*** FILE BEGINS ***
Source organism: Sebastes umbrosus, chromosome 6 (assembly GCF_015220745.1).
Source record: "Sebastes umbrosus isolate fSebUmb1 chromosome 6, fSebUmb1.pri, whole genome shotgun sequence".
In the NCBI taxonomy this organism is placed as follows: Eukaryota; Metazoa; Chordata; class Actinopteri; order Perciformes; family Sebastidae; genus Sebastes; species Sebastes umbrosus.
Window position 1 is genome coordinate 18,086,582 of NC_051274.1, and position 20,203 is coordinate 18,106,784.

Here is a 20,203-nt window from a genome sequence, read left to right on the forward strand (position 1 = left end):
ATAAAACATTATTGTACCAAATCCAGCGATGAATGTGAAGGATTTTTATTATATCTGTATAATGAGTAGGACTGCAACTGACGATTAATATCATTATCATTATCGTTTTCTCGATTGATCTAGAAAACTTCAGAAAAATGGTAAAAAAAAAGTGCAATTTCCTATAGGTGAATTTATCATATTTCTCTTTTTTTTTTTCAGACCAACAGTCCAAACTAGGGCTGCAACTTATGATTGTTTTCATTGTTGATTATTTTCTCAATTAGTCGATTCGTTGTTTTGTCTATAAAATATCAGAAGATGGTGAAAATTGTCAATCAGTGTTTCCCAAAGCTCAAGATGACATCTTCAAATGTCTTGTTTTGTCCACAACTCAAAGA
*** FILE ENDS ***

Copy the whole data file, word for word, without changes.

Source organism: Sebastes umbrosus, chromosome 6 (assembly GCF_015220745.1).
Source record: "Sebastes umbrosus isolate fSebUmb1 chromosome 6, fSebUmb1.pri, whole genome shotgun sequence".
In the NCBI taxonomy this organism is placed as follows: Eukaryota; Metazoa; Chordata; class Actinopteri; order Perciformes; family Sebastidae; genus Sebastes; species Sebastes umbrosus.
Window position 1 is genome coordinate 18,086,582 of NC_051274.1, and position 20,203 is coordinate 18,106,784.

Here is a 20,203-nt window from a genome sequence, read left to right on the forward strand (position 1 = left end):
ATAAAACATTATTGTACCAAATCCAGCGATGAATGTGAAGGATTTTTATTATATCTGTATAATGAGTAGGACTGCAACTGACGATTAATATCATTATCATTATCGTTTTCTCGATTGATCTAGAAAACTTCAGAAAAATGGTAAAAAAAAAGTGCAATTTCCTATAGGTGAATTTATCATATTTCTCTTTTTTTTTTTCAGACCAACAGTCCAAACTAGGGCTGCAACTTATGATTGTTTTCATTGTTGATTATTTTCTCAATTAGTCGATTCGTTGTTTTGTCTATAAAATATCAGAAGATGGTGAAAATTGTCAATCAGTGTTTCCCAAAGCTCAAGATGACATCTTCAAATGTCTTGTTTTGTCCACAACTCAAAGA